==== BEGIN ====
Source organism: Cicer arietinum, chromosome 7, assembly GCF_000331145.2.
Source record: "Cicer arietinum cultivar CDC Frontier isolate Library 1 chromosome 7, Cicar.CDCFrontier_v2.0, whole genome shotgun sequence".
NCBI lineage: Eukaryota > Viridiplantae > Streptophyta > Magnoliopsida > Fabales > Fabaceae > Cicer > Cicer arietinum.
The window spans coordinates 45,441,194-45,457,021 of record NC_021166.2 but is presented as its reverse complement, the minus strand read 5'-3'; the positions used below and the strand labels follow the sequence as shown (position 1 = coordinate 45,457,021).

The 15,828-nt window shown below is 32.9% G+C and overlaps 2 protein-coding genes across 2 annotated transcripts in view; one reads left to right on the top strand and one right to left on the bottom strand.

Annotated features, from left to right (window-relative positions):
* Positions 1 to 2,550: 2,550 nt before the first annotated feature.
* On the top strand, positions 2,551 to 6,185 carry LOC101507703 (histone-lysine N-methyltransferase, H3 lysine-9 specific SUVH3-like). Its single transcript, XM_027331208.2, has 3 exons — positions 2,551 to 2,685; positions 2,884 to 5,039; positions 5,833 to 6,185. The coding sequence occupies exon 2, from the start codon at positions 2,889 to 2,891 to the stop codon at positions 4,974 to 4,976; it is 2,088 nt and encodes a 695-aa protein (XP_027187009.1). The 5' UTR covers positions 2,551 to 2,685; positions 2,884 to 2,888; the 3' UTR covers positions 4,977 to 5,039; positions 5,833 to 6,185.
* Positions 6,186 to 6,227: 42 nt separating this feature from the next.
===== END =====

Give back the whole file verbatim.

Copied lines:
Source organism: Cicer arietinum, chromosome 7, assembly GCF_000331145.2.
Source record: "Cicer arietinum cultivar CDC Frontier isolate Library 1 chromosome 7, Cicar.CDCFrontier_v2.0, whole genome shotgun sequence".
NCBI lineage: Eukaryota > Viridiplantae > Streptophyta > Magnoliopsida > Fabales > Fabaceae > Cicer > Cicer arietinum.
The window spans coordinates 45,441,194-45,457,021 of record NC_021166.2 but is presented as its reverse complement, the minus strand read 5'-3'; the positions used below and the strand labels follow the sequence as shown (position 1 = coordinate 45,457,021).

The 15,828-nt window shown below is 32.9% G+C and overlaps 2 protein-coding genes across 2 annotated transcripts in view; one reads left to right on the top strand and one right to left on the bottom strand.

Annotated features, from left to right (window-relative positions):
* Positions 1 to 2,550: 2,550 nt before the first annotated feature.
* On the top strand, positions 2,551 to 6,185 carry LOC101507703 (histone-lysine N-methyltransferase, H3 lysine-9 specific SUVH3-like). Its single transcript, XM_027331208.2, has 3 exons — positions 2,551 to 2,685; positions 2,884 to 5,039; positions 5,833 to 6,185. The coding sequence occupies exon 2, from the start codon at positions 2,889 to 2,891 to the stop codon at positions 4,974 to 4,976; it is 2,088 nt and encodes a 695-aa protein (XP_027187009.1). The 5' UTR covers positions 2,551 to 2,685; positions 2,884 to 2,888; the 3' UTR covers positions 4,977 to 5,039; positions 5,833 to 6,185.
* Positions 6,186 to 6,227: 42 nt separating this feature from the next.